National Integration and Contested Autonomy
The Caribbean Coast of Nicaragua
The post-Cold War era has witnessed a resurgence of conflictive ethnic and secessionist politics that has placed the taken-for-granted primacy of unitary, sovereign nation-states into question. Along with cases such as Cyprus, Northern Ireland, and the Basque regions of Spain, Nicaragua has sought to resolve prolonged and protracted ethnic conflict, issues of minority rights to self-determination, and questions concerning the sovereignty of national states, through an autonomy process that extended beyond a narrow political settlement to include the exercise of cultural rights and control of local resources.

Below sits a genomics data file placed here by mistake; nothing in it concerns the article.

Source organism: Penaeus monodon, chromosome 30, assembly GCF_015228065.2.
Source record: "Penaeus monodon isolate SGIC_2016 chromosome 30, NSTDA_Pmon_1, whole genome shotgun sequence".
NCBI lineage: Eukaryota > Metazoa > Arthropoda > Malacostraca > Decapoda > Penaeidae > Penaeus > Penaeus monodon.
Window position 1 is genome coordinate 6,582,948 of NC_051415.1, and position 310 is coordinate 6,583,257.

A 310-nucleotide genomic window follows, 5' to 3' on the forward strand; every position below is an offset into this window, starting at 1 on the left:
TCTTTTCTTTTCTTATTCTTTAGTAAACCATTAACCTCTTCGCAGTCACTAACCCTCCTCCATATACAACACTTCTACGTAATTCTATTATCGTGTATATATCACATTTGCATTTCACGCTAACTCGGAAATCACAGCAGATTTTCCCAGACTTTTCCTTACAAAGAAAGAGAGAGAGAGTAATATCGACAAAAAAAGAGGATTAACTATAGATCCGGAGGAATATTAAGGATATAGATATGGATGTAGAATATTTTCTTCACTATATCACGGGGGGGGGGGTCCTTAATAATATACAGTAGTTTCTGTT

Autonomy on Nicaragua?s Caribbean Coast remains highly contested, being simultaneously characterized by progress, setbacks and violent confrontation within a number of fields and involving a multiplicity of actors; local, national and global. This experience offers critical lessons for efforts around the world that seek to resolve long-established and deep-seated ethnic conflict by attempting to reconcile the need for development, usually fostered by national governments, with the protection of minority rights advocated by marginalized minorities living within nation states.
358 pages; ISBN 9780875868240
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Title: National Integration and Contested Autonomy
Author: Luciano Baracco